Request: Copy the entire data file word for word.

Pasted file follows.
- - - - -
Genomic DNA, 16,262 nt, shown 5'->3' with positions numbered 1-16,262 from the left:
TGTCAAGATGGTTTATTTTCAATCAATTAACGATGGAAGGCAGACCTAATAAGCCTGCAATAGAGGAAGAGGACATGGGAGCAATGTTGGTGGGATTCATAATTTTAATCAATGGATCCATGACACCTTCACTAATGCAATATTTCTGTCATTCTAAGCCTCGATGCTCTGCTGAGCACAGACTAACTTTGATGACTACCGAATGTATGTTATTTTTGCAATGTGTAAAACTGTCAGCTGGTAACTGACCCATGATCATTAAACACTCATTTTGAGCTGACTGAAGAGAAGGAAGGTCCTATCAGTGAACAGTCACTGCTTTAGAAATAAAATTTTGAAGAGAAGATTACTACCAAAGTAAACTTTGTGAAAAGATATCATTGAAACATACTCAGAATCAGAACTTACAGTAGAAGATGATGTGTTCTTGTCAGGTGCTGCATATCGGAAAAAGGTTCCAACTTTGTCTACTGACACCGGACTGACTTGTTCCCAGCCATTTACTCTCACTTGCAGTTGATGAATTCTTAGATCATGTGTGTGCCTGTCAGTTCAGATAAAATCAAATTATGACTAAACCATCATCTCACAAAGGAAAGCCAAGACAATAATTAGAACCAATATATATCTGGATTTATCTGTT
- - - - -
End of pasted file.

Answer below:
Genomic DNA, 16,262 nt, shown 5'->3' with positions numbered 1-16,262 from the left:
TGTCAAGATGGTTTATTTTCAATCAATTAACGATGGAAGGCAGACCTAATAAGCCTGCAATAGAGGAAGAGGACATGGGAGCAATGTTGGTGGGATTCATAATTTTAATCAATGGATCCATGACACCTTCACTAATGCAATATTTCTGTCATTCTAAGCCTCGATGCTCTGCTGAGCACAGACTAACTTTGATGACTACCGAATGTATGTTATTTTTGCAATGTGTAAAACTGTCAGCTGGTAACTGACCCATGATCATTAAACACTCATTTTGAGCTGACTGAAGAGAAGGAAGGTCCTATCAGTGAACAGTCACTGCTTTAGAAATAAAATTTTGAAGAGAAGATTACTACCAAAGTAAACTTTGTGAAAAGATATCATTGAAACATACTCAGAATCAGAACTTACAGTAGAAGATGATGTGTTCTTGTCAGGTGCTGCATATCGGAAAAAGGTTCCAACTTTGTCTACTGACACCGGACTGACTTGTTCCCAGCCATTTACTCTCACTTGCAGTTGATGAATTCTTAGATCATGTGTGTGCCTGTCAGTTCAGATAAAATCAAATTATGACTAAACCATCATCTCACAAAGGAAAGCCAAGACAATAATTAGAACCAATATATATCTGGATTTATCTGTT